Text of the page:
3. The Client With No Money But Promising Exposure Or Ownership
They promise you that this is the “next big thing”, “the next Facebook”, “the next Twitter”, and more. They say things that hype you up! You know this is going to be a money making site! Yet, they say “we can’t pay you right now, but we can offer you stock options/ownership in the company” or “we’ll give you exposure.
I personally don’t work with this client. Now, if you’re working on your portfolio and you actually want to work with this client, go for it. Just don’t expect any money.
If you’re wanting exposure, that’s fine. But put in your contract what you expect as far as exposure goes. (Oh, by the way, I should mention that you SHOULD have a contract, even with free work.) “The client is required to mention in the newsletter X times the work that the designer did” or “The client is required to refer X paying clients to the designer x months”. If they can’t live up to the terms of your contract, then you should send the client an invoice for the value of the project, which should also be mentioned in your project. Even if you do it for free, the project is worth some dollar amount, so if they can’t live up to that part of the contract, that is what they owe you.
Much like tire kickers, they’re looking for the lowest price possible. They may or may not give you all the details possible, but their budget is way too low.
Make it clear that you will only work with clients with a particular minimum budget. For example, on full-scale web design/development clients, the minimum budget I will work with is $1500. Small website fixes will be less, but I make it clear that my rate is $75/hour, well within the $60 to $90 per hour that Codeable developers are supposed to charge.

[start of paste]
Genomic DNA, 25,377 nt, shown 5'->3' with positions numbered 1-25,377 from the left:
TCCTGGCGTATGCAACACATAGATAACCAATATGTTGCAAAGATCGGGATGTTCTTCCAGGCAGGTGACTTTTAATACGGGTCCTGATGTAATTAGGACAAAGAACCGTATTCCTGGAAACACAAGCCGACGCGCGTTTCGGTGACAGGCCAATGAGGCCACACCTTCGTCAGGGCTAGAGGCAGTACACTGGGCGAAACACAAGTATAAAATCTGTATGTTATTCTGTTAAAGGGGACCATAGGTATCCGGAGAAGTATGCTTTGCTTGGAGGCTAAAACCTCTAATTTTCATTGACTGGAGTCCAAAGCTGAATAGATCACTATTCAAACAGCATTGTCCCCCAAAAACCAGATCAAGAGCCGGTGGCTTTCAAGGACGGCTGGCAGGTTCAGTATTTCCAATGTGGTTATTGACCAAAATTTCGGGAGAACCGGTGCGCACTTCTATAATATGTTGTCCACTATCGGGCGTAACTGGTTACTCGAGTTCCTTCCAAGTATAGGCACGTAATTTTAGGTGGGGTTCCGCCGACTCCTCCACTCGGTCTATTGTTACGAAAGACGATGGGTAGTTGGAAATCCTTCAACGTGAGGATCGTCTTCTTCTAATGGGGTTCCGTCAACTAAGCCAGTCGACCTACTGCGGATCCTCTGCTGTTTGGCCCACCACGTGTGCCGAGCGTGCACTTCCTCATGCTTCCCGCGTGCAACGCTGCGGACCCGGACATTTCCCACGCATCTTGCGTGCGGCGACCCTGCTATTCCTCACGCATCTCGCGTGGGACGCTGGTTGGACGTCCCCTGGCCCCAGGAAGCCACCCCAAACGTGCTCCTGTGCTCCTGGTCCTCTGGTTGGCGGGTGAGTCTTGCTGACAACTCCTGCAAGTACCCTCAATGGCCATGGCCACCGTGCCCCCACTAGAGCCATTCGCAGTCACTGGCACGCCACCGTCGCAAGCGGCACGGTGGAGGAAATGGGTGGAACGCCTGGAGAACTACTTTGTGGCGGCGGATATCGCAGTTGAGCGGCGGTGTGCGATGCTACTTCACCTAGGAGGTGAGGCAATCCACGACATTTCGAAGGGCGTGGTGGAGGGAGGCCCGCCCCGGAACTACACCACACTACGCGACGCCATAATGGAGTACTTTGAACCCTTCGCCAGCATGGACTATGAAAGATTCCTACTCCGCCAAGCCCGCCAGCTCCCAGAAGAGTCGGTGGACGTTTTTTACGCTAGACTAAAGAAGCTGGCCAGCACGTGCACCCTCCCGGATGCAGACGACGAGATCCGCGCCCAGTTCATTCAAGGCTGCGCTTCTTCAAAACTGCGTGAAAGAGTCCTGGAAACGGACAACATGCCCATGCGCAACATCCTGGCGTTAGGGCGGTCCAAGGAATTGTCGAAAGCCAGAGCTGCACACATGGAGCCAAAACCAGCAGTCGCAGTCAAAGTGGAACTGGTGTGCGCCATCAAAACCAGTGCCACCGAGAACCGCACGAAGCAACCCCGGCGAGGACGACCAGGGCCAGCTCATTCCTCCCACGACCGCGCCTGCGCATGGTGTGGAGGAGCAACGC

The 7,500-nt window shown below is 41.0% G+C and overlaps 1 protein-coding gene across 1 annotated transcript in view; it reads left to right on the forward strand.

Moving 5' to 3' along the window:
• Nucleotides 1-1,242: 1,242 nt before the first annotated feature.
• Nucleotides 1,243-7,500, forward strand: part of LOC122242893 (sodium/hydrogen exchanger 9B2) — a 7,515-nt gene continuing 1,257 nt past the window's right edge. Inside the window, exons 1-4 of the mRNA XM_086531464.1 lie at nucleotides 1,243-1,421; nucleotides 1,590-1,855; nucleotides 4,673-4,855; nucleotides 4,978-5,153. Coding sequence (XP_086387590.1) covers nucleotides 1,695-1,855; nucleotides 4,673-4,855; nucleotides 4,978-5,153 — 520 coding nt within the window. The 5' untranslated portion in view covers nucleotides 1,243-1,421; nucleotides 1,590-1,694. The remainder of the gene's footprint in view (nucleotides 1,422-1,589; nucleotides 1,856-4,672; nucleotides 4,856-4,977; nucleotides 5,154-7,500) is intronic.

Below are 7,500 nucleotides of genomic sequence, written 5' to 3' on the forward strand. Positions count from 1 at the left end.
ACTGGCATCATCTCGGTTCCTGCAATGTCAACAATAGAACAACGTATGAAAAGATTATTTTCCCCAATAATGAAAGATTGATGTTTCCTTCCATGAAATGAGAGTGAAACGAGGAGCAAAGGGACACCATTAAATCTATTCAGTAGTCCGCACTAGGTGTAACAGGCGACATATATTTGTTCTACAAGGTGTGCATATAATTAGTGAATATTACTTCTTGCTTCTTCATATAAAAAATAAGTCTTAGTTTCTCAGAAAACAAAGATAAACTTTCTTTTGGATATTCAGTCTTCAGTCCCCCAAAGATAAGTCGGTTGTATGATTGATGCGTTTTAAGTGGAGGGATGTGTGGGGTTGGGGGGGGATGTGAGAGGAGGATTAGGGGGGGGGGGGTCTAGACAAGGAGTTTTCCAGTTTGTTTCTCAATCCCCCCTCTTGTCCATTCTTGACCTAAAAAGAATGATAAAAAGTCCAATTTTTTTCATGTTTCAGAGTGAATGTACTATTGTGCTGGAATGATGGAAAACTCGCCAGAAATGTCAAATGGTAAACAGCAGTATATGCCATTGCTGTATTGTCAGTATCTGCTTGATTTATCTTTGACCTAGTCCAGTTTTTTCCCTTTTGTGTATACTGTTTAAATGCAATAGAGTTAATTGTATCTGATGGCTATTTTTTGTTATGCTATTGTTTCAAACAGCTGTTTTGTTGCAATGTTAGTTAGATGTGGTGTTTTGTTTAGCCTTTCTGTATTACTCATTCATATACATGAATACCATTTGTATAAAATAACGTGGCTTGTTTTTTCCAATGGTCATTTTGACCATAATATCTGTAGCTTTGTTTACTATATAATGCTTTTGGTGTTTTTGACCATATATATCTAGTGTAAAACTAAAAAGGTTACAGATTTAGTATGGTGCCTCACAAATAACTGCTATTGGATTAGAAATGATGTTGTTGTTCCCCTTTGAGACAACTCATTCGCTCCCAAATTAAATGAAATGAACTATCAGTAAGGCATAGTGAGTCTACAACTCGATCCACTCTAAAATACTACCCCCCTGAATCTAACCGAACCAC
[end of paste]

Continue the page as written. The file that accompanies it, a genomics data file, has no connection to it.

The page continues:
Other things to take into consideration
Many times, designers and developers don’t understand the value that the website is providing to the client. How many new customers will the client get? How much is that worth to the client? When you take these things into consideration, you’ll see you should be charging more.
Consider value based pricing when giving your estimates. You can learn more about value based pricing in this discussion here. This will help you make sure you’re always paid what you’re worth.
On your quote form, make sure you have a minimum budget field. Set the form up so they can’t put in a lesser dollar amount. You’ll have a few put in one but tell you that the budget is less than that. But you made it clear on your website that you don’t work with less than that.
Place a pre-consultation/pre-dicsovery session form on your website. Require the person who is requesting consultation to fill this out BEFORE the consultation is scheduled. You could require it before they pay for the consultation. This will give you a good idea of who and what you’re working with.